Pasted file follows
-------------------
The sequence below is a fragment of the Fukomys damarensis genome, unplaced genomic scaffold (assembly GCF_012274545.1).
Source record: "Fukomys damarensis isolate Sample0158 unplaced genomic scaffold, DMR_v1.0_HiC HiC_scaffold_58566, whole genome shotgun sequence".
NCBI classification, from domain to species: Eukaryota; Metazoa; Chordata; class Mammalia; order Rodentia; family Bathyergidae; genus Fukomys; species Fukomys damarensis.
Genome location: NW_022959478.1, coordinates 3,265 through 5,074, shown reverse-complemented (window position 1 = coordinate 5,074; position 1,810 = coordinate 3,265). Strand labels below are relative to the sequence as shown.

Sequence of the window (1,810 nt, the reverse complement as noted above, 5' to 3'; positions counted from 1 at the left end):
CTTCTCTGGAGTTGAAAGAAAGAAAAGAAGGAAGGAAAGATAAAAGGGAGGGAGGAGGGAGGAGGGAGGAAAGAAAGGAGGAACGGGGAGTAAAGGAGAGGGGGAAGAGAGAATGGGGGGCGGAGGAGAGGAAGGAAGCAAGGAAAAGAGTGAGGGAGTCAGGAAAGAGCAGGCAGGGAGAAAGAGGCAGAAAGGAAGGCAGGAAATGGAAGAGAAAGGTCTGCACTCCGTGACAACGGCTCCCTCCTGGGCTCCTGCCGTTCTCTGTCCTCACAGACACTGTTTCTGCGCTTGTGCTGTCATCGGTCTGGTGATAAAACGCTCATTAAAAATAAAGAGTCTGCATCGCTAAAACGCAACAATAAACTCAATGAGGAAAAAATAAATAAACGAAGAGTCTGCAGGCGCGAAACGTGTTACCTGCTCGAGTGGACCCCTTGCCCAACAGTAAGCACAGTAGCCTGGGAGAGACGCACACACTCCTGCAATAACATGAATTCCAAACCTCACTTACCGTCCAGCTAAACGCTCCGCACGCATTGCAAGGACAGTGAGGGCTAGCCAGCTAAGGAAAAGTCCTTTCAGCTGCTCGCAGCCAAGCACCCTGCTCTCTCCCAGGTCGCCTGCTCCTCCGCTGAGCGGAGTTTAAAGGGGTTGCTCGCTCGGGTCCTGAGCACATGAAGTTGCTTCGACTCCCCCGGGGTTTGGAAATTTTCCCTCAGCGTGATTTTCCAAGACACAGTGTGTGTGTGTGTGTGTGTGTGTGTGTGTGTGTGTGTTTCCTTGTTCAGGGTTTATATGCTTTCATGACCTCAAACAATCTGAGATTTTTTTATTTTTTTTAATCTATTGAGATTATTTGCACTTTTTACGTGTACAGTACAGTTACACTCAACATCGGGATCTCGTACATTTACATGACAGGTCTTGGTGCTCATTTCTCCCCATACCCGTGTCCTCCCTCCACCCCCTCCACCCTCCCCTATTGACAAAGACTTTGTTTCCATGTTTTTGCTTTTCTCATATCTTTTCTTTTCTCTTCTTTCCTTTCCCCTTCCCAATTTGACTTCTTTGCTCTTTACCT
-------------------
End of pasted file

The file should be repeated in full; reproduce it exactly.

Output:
The sequence below is a fragment of the Fukomys damarensis genome, unplaced genomic scaffold (assembly GCF_012274545.1).
Source record: "Fukomys damarensis isolate Sample0158 unplaced genomic scaffold, DMR_v1.0_HiC HiC_scaffold_58566, whole genome shotgun sequence".
NCBI classification, from domain to species: Eukaryota; Metazoa; Chordata; class Mammalia; order Rodentia; family Bathyergidae; genus Fukomys; species Fukomys damarensis.
Genome location: NW_022959478.1, coordinates 3,265 through 5,074, shown reverse-complemented (window position 1 = coordinate 5,074; position 1,810 = coordinate 3,265). Strand labels below are relative to the sequence as shown.

Sequence of the window (1,810 nt, the reverse complement as noted above, 5' to 3'; positions counted from 1 at the left end):
CTTCTCTGGAGTTGAAAGAAAGAAAAGAAGGAAGGAAAGATAAAAGGGAGGGAGGAGGGAGGAGGGAGGAAAGAAAGGAGGAACGGGGAGTAAAGGAGAGGGGGAAGAGAGAATGGGGGGCGGAGGAGAGGAAGGAAGCAAGGAAAAGAGTGAGGGAGTCAGGAAAGAGCAGGCAGGGAGAAAGAGGCAGAAAGGAAGGCAGGAAATGGAAGAGAAAGGTCTGCACTCCGTGACAACGGCTCCCTCCTGGGCTCCTGCCGTTCTCTGTCCTCACAGACACTGTTTCTGCGCTTGTGCTGTCATCGGTCTGGTGATAAAACGCTCATTAAAAATAAAGAGTCTGCATCGCTAAAACGCAACAATAAACTCAATGAGGAAAAAATAAATAAACGAAGAGTCTGCAGGCGCGAAACGTGTTACCTGCTCGAGTGGACCCCTTGCCCAACAGTAAGCACAGTAGCCTGGGAGAGACGCACACACTCCTGCAATAACATGAATTCCAAACCTCACTTACCGTCCAGCTAAACGCTCCGCACGCATTGCAAGGACAGTGAGGGCTAGCCAGCTAAGGAAAAGTCCTTTCAGCTGCTCGCAGCCAAGCACCCTGCTCTCTCCCAGGTCGCCTGCTCCTCCGCTGAGCGGAGTTTAAAGGGGTTGCTCGCTCGGGTCCTGAGCACATGAAGTTGCTTCGACTCCCCCGGGGTTTGGAAATTTTCCCTCAGCGTGATTTTCCAAGACACAGTGTGTGTGTGTGTGTGTGTGTGTGTGTGTGTGTGTGTTTCCTTGTTCAGGGTTTATATGCTTTCATGACCTCAAACAATCTGAGATTTTTTTATTTTTTTTAATCTATTGAGATTATTTGCACTTTTTACGTGTACAGTACAGTTACACTCAACATCGGGATCTCGTACATTTACATGACAGGTCTTGGTGCTCATTTCTCCCCATACCCGTGTCCTCCCTCCACCCCCTCCACCCTCCCCTATTGACAAAGACTTTGTTTCCATGTTTTTGCTTTTCTCATATCTTTTCTTTTCTCTTCTTTCCTTTCCCCTTCCCAATTTGACTTCTTTGCTCTTTACCT